Development and manufacture of nanomaterials is growing at an exponential rate, despite an incomplete understanding of how their physicochemical characteristics affect their potential toxicity. Redox activity has been suggested to be an important physicochemical property of nanomaterials to predict their biological activity. This study assessed the influence of redox activity by modification of cerium dioxide nanoparticles (CeO2 NPs) via zirconium (Zr) doping on the biodistribution, pulmonary and cardiovascular effects in mice following inhalation. Healthy mice (C57BL/6 J), mice prone to cardiovascular disease (ApoE(-/-), western-diet fed) and a mouse model of neurological disease (5 × FAD) were exposed via nose-only inhalation to CeO2 NPs with varying amounts of Zr-doping (0%, 27% or 78% Zr), or clean air, over a four-week period (4 mg/m(3) for 3 h/day, 5 days/week). Effects were assessed four weeks post-exposure. In all three mouse models CeO2 NP exposure had no major toxicological effects apart from some modest inflammatory histopathology in the lung, which was not related to the amount of Zr-doping. In ApoE(-/-) mice CeO2 did not change the size of atherosclerotic plaques, but there was a trend towards increased inflammatory cell content in relation to the Zr content of the CeO2 NPs. These findings show that subacute inhalation of CeO2 NPs causes minimal pulmonary and cardiovascular effect four weeks post-exposure and that Zr-doping of CeO2 NPs has limited effect on these responses. Further studies with nanomaterials with a higher inherent toxicity or a broader range of redox activities are needed to fully assess the influence of redox activity on the toxicity of nanomaterials.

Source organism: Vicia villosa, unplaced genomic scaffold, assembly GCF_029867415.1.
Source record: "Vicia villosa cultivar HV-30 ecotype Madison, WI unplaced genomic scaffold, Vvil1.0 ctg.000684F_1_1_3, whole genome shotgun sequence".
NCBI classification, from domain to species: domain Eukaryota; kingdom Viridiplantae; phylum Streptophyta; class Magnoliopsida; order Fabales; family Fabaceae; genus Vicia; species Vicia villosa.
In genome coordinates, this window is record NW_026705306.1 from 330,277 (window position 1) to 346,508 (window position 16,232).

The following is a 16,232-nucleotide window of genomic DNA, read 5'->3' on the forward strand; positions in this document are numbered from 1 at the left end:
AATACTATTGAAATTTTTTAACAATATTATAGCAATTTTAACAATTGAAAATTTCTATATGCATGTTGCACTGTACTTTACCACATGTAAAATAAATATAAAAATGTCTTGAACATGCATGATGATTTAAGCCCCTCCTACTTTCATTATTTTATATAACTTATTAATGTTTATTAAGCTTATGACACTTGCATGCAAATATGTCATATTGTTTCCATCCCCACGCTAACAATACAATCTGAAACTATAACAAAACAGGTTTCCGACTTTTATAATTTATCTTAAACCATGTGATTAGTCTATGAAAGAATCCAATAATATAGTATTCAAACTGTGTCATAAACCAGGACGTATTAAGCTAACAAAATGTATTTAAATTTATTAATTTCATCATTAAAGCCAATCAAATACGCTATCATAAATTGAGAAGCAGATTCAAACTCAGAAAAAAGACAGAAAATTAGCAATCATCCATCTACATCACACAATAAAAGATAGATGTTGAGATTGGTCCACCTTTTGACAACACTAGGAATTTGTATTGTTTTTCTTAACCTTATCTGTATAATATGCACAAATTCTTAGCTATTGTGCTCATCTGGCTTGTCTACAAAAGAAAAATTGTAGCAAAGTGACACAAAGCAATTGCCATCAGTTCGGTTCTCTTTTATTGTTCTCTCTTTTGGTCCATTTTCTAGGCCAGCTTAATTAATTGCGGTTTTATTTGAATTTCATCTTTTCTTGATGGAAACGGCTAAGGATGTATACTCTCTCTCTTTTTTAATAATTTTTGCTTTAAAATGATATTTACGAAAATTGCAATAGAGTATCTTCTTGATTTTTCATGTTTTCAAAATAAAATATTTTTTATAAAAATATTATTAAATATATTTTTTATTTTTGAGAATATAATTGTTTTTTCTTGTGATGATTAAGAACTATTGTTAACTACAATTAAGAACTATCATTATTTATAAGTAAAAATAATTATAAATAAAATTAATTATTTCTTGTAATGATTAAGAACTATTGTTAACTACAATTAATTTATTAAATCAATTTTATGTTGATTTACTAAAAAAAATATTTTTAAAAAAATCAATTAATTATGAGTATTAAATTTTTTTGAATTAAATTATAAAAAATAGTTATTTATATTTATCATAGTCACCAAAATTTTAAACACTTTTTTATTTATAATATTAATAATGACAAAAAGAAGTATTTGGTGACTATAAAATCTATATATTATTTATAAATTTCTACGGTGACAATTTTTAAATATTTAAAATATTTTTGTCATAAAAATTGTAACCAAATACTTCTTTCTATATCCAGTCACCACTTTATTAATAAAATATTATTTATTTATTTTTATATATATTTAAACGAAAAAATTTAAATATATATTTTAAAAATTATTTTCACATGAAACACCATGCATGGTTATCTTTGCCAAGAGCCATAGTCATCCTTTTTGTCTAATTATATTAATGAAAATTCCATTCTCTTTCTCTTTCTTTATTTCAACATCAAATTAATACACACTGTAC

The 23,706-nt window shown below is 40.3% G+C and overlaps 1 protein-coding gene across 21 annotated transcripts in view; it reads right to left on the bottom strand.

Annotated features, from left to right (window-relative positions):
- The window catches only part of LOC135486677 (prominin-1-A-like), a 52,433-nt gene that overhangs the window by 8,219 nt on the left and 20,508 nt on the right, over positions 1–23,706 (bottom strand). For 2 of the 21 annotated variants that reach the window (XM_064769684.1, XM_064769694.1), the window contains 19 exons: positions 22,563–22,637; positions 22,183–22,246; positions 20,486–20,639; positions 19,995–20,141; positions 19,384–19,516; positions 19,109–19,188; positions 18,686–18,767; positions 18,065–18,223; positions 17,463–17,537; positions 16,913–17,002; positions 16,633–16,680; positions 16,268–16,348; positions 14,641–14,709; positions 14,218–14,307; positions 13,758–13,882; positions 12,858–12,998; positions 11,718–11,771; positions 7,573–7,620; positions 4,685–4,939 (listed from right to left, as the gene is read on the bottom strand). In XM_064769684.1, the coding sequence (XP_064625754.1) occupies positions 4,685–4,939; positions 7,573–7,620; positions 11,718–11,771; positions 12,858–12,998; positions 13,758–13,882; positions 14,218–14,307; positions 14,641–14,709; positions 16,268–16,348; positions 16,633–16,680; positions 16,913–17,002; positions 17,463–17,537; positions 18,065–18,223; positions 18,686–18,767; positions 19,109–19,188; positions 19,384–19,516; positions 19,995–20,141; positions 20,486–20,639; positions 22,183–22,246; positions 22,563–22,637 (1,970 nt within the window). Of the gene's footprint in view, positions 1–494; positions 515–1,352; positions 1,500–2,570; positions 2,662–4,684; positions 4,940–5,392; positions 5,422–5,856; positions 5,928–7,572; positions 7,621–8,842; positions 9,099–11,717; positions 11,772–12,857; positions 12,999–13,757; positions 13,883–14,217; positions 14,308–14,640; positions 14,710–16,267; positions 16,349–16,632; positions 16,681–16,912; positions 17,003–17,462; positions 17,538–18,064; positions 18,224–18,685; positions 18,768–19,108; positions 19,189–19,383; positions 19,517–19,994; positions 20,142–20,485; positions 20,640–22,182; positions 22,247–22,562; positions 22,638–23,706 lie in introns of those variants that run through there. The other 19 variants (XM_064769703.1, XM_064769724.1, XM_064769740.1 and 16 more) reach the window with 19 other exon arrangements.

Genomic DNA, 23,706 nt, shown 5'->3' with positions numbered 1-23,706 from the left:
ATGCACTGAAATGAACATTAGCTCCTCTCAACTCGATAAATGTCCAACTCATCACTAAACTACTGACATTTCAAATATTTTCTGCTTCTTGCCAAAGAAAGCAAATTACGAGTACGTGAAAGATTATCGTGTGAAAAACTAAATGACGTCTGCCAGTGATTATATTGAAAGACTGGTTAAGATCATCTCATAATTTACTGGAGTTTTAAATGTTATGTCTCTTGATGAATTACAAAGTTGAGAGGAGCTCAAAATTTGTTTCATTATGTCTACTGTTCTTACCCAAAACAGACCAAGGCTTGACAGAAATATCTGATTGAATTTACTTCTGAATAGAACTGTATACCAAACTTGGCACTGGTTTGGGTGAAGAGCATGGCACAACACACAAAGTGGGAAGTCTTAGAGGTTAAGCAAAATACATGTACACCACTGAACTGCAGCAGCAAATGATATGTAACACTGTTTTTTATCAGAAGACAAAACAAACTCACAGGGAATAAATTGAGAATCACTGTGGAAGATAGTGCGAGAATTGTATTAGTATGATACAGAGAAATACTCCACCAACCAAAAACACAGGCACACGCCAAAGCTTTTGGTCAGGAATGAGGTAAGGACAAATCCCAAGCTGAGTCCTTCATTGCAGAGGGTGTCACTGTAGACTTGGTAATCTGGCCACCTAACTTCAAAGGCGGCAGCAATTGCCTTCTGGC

- Journal Article